22. Kim B, Choi B, Park S, Kim H, Kim E (2015) Pedestrian/Vehicle detection using a 2.5-D multi-layer laser scanner. IEEE Sens J 16(2):400–408

    Article  Google Scholar 

  23. Carballo A, Ohya A, Yuta S (2015) People detection using range and intensity data from multi-layered Laser Range Finders. In: IEEE/RSJ International Conference on Intelligent Robots & Systems. pp 5849–5854

  24. Arras K, Mozos Ó, Burgard W (2007) Using boosted features for the detection of people in 2D range data. In: Proceedings of IEEE International Conference on Robotics and Automation. pp 3402–3407

  25. Mahesh K, Rama M (2016) A fast DBSCAN clustering algorithm by accelerating neighbor searching using Groups method. Pattern Recogn 58:39–48

    Article  Google Scholar 

  26. Saeys Y, Abeel T, Peer Y (2008) Robust feature selection using ensemble feature selection techniques. In: Joint European Conference on Machine Learning and Knowledge Discovery in Databases. pp 313-325

  27. Nishino K, Nayar SK, Jebara T (2005) Clustered blockwise PCA for representing visual data. IEEE Trans Pattern Anal Mach Intell 27(10):1675

    Article  Google Scholar 

  28. Chang C, Lin C (2011) LIBSVM: a library for support vector machines. ACM Trans. Intell. Syst. Technol 2(3):27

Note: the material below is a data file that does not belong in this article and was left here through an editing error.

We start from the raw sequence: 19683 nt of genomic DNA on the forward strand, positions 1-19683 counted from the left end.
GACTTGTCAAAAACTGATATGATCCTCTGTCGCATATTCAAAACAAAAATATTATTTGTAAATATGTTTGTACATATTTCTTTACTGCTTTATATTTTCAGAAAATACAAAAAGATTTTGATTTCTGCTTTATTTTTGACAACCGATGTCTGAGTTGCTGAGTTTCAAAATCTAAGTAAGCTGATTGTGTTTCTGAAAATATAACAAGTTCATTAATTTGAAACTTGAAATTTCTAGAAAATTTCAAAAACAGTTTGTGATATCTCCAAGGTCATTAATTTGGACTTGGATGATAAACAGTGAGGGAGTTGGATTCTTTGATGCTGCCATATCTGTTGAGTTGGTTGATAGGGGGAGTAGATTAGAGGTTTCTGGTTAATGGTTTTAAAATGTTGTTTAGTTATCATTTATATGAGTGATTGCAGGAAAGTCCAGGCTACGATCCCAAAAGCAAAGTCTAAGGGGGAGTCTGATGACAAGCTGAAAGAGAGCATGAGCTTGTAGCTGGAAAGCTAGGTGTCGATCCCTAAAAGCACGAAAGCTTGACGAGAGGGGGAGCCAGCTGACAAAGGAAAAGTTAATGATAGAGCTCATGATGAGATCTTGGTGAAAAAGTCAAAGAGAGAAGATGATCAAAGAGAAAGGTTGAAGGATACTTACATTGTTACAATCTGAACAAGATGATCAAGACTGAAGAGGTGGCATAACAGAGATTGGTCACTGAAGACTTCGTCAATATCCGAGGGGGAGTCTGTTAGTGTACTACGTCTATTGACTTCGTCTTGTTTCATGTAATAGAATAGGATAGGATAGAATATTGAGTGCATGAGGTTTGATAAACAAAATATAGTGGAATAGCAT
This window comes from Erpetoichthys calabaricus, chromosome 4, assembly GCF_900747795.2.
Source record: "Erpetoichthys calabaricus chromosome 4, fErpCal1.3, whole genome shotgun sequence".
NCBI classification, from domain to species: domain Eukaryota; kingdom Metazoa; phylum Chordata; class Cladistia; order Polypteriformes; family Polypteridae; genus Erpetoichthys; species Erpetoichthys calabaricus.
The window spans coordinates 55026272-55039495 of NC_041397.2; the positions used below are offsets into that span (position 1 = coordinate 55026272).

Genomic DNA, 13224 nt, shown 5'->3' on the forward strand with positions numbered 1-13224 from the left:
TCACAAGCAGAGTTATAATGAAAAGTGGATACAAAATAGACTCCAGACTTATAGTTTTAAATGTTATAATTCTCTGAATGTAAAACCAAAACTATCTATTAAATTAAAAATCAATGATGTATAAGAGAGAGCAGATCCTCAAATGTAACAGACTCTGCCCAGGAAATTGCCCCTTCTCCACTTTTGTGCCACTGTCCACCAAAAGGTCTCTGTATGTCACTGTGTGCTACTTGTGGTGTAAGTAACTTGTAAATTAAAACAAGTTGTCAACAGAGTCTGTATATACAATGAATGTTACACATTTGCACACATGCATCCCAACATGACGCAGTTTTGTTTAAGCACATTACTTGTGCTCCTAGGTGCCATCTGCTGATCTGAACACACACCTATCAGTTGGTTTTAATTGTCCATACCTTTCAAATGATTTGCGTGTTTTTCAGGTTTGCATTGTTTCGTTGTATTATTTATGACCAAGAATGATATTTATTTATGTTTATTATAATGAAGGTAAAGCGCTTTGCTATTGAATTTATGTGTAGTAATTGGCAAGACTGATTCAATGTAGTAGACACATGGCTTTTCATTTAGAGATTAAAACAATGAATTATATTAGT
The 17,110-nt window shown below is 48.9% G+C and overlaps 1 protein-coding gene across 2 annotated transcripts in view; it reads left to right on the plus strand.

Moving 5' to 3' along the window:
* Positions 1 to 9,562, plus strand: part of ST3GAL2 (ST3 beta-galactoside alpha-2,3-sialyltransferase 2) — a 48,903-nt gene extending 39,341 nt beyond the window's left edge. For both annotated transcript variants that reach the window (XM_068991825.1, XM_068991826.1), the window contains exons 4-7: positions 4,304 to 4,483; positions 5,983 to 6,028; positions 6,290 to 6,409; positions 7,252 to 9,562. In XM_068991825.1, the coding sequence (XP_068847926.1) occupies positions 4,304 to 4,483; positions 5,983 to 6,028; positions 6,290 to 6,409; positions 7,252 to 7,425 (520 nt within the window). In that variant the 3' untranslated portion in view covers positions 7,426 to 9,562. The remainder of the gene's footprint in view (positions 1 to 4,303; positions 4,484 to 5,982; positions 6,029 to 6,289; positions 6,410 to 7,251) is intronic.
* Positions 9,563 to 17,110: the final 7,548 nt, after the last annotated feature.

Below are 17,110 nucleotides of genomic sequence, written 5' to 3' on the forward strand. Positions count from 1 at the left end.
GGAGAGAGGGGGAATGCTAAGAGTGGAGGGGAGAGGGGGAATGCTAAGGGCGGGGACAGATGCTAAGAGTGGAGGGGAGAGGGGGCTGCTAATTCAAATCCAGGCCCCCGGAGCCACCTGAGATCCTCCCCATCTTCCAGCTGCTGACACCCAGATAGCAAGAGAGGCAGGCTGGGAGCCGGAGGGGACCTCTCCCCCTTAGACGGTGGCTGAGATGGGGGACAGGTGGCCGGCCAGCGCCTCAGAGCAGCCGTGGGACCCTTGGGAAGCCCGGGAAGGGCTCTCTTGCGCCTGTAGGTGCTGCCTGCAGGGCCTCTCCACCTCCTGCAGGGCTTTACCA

Article  Google Scholar 

  29. Sohn J, Kim NS, Sung W (1999) A statistical model-based voice activity detection. IEEE Signal Process Lett 6(1):1–3

    Article  Google Scholar 

Download references


We would like to thank the reviewers for their valuable comments.


This work is supported in part by the National Key R&D Program of China under Grant No. 2018YFB1600500, National Natural Science Foundation of China under Grant Nos. 51905007, 51775053, 61603004, the Great Wall Scholar Program under Grant CIT&TCD20190304, Ability Construction of Science, Beijing Key Lab Construction Fund under Grant PXM2017-014212-000033 and NCUT start-up fund.

Author information

Authors and Affiliations



The authors have contributed significantly to the research work presented of this manuscript. All authors read and approved the final manuscript.

Corresponding author

Correspondence to Mingfang Zhang.